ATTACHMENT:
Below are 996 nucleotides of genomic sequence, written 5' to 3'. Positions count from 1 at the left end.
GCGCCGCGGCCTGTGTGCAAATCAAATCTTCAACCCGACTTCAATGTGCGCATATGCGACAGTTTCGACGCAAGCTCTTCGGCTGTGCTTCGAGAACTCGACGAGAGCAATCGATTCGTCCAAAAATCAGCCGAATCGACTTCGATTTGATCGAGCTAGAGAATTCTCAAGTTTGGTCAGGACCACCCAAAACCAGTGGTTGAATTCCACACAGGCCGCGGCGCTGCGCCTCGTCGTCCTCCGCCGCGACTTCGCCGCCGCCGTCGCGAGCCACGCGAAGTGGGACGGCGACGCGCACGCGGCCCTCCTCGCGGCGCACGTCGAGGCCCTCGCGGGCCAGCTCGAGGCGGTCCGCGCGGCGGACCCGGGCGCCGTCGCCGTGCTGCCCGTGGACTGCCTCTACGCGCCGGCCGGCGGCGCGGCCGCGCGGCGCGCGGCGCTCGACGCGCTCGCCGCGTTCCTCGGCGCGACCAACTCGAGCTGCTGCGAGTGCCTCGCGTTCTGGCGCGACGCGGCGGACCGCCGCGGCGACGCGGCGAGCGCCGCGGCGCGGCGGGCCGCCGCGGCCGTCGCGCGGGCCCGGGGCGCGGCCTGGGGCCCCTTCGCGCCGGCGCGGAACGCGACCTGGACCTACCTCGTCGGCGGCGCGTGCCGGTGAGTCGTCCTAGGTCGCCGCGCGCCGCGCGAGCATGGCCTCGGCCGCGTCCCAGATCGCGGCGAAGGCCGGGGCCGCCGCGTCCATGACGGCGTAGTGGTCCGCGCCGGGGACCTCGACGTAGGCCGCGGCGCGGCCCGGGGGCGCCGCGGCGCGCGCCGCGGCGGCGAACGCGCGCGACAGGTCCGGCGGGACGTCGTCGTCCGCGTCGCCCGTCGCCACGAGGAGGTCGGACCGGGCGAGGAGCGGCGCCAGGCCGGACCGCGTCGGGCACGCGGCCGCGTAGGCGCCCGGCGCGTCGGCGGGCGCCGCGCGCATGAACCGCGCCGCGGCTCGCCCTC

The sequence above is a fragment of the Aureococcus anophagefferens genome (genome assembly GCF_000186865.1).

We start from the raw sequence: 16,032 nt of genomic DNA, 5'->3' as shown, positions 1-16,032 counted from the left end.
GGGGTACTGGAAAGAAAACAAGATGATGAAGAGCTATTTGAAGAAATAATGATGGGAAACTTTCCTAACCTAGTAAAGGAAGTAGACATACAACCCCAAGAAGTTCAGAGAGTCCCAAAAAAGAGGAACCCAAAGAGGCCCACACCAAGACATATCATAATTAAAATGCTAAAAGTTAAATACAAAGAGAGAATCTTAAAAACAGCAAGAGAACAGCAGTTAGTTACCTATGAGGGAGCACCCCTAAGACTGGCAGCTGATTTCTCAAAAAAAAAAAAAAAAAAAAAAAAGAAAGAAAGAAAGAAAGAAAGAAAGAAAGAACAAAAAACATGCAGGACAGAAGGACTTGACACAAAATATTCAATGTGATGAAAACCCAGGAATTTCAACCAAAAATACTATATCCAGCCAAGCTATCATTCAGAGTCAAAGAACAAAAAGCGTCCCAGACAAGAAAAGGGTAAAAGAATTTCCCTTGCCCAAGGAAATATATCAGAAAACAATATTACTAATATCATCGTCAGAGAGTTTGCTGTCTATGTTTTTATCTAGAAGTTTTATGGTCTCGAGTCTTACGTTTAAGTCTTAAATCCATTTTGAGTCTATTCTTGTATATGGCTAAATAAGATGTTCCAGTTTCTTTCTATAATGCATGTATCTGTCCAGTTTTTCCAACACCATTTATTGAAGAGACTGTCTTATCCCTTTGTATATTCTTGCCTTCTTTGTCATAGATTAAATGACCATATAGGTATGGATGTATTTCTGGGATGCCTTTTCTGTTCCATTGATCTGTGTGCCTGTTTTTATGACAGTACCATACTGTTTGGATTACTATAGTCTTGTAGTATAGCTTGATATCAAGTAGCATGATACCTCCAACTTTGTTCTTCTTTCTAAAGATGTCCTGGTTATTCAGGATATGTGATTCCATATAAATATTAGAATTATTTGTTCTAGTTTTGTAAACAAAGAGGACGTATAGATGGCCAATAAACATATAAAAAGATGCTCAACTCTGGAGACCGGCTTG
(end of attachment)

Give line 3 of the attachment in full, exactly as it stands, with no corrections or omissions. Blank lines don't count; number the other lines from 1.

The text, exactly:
The sequence above is a fragment of the Aureococcus anophagefferens genome (genome assembly GCF_000186865.1).